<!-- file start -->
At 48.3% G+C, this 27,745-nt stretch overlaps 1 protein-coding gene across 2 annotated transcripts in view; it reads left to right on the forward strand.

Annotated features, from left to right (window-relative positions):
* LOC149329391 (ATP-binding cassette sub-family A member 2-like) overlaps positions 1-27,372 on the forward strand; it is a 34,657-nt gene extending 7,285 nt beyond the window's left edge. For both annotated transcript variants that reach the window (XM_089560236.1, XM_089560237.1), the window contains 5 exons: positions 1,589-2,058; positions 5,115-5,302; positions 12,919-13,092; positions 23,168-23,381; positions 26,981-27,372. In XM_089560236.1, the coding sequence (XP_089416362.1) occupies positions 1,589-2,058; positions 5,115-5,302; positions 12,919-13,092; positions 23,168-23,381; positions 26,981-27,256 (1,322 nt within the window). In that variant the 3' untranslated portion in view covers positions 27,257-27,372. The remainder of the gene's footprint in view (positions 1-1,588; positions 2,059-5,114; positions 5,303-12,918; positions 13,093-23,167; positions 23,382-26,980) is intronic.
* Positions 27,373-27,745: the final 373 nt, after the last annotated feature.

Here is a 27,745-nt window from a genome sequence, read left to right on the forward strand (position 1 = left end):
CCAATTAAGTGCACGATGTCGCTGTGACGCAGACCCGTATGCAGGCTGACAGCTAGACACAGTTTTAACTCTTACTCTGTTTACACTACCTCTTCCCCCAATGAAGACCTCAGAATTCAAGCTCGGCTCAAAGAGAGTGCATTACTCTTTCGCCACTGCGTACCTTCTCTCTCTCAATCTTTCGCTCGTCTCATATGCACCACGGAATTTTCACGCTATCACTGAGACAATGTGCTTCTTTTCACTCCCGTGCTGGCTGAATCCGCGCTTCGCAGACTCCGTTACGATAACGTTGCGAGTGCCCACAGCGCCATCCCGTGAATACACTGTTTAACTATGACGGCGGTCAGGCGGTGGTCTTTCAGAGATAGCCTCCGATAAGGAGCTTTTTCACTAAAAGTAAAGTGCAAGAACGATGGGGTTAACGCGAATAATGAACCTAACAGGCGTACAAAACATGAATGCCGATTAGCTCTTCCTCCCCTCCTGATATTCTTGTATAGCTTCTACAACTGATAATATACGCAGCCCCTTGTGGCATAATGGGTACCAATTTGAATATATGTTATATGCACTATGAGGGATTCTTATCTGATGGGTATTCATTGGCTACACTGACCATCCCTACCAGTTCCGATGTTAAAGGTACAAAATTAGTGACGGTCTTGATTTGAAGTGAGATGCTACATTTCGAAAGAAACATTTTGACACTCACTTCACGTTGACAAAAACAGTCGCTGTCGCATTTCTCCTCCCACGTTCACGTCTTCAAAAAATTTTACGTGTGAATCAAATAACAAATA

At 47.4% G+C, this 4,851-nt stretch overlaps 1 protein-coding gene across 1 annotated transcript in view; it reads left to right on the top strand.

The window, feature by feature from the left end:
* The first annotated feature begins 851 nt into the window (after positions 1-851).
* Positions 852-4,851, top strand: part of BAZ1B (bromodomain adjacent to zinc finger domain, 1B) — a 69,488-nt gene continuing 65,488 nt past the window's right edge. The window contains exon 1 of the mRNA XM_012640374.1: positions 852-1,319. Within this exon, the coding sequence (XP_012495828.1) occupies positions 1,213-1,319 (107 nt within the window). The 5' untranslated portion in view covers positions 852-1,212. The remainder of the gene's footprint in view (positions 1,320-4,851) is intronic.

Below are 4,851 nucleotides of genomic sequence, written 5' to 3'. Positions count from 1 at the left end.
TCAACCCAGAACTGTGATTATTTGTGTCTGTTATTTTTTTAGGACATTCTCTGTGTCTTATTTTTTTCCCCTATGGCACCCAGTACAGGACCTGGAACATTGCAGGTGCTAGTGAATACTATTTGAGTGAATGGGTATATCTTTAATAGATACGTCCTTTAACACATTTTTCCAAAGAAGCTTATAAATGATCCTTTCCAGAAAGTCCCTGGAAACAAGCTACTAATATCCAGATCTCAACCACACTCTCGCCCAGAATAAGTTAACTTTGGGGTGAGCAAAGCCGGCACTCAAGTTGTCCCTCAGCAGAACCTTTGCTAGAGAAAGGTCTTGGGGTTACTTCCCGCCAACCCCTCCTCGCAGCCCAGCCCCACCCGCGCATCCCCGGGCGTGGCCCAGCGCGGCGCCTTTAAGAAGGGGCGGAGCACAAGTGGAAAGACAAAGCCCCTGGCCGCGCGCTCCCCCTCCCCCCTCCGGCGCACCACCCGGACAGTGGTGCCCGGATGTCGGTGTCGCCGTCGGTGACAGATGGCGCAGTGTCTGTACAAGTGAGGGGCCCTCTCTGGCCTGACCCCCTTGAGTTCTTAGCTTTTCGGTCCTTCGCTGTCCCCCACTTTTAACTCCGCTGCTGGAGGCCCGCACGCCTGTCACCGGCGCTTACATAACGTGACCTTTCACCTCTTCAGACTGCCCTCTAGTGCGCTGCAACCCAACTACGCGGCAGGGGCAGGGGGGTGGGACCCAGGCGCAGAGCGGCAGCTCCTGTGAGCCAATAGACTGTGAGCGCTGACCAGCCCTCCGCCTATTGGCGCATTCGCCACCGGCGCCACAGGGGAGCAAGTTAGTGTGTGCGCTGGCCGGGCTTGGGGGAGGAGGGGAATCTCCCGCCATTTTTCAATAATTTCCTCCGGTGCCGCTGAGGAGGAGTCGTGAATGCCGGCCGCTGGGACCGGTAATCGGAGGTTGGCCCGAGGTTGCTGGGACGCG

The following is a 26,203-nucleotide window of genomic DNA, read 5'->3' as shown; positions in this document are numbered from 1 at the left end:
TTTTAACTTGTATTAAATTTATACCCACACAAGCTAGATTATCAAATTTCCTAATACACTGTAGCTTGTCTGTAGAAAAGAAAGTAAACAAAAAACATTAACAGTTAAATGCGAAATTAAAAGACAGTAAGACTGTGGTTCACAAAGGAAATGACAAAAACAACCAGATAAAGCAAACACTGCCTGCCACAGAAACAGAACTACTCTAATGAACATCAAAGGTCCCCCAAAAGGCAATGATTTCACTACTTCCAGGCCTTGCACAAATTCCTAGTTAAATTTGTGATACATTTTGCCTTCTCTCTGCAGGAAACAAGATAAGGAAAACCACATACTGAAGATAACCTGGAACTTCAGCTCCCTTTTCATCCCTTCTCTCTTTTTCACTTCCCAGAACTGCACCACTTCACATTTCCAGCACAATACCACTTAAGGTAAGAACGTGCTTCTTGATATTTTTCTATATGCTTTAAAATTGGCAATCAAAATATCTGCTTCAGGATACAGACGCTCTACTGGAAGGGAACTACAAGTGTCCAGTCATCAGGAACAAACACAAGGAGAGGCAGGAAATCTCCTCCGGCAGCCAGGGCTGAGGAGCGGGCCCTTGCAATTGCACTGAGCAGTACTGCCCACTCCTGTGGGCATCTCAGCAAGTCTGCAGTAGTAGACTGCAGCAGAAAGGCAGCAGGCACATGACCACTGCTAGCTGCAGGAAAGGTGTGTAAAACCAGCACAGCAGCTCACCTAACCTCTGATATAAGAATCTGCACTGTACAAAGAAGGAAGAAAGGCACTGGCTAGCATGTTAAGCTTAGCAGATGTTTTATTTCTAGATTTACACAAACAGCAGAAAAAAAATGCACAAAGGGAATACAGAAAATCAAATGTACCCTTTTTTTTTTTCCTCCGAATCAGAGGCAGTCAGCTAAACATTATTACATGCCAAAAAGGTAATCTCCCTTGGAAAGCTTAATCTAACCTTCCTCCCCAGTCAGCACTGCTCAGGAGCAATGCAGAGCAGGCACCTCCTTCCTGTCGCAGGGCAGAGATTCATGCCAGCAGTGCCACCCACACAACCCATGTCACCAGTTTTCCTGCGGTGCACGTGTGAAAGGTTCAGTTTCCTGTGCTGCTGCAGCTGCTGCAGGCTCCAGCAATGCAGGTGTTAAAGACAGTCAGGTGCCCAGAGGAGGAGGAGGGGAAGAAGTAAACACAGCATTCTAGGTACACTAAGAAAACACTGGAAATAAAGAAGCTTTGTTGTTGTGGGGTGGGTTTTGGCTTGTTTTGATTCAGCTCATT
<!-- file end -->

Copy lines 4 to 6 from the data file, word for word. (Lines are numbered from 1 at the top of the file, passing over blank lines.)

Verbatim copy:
* Positions 27,373-27,745: the final 373 nt, after the last annotated feature.

Here is a 27,745-nt window from a genome sequence, read left to right on the forward strand (position 1 = left end):
CCAATTAAGTGCACGATGTCGCTGTGACGCAGACCCGTATGCAGGCTGACAGCTAGACACAGTTTTAACTCTTACTCTGTTTACACTACCTCTTCCCCCAATGAAGACCTCAGAATTCAAGCTCGGCTCAAAGAGAGTGCATTACTCTTTCGCCACTGCGTACCTTCTCTCTCTCAATCTTTCGCTCGTCTCATATGCACCACGGAATTTTCACGCTATCACTGAGACAATGTGCTTCTTTTCACTCCCGTGCTGGCTGAATCCGCGCTTCGCAGACTCCGTTACGATAACGTTGCGAGTGCCCACAGCGCCATCCCGTGAATACACTGTTTAACTATGACGGCGGTCAGGCGGTGGTCTTTCAGAGATAGCCTCCGATAAGGAGCTTTTTCACTAAAAGTAAAGTGCAAGAACGATGGGGTTAACGCGAATAATGAACCTAACAGGCGTACAAAACATGAATGCCGATTAGCTCTTCCTCCCCTCCTGATATTCTTGTATAGCTTCTACAACTGATAATATACGCAGCCCCTTGTGGCATAATGGGTACCAATTTGAATATATGTTATATGCACTATGAGGGATTCTTATCTGATGGGTATTCATTGGCTACACTGACCATCCCTACCAGTTCCGATGTTAAAGGTACAAAATTAGTGACGGTCTTGATTTGAAGTGAGATGCTACATTTCGAAAGAAACATTTTGACACTCACTTCACGTTGACAAAAACAGTCGCTGTCGCATTTCTCCTCCCACGTTCACGTCTTCAAAAAATTTTACGTGTGAATCAAATAACAAATA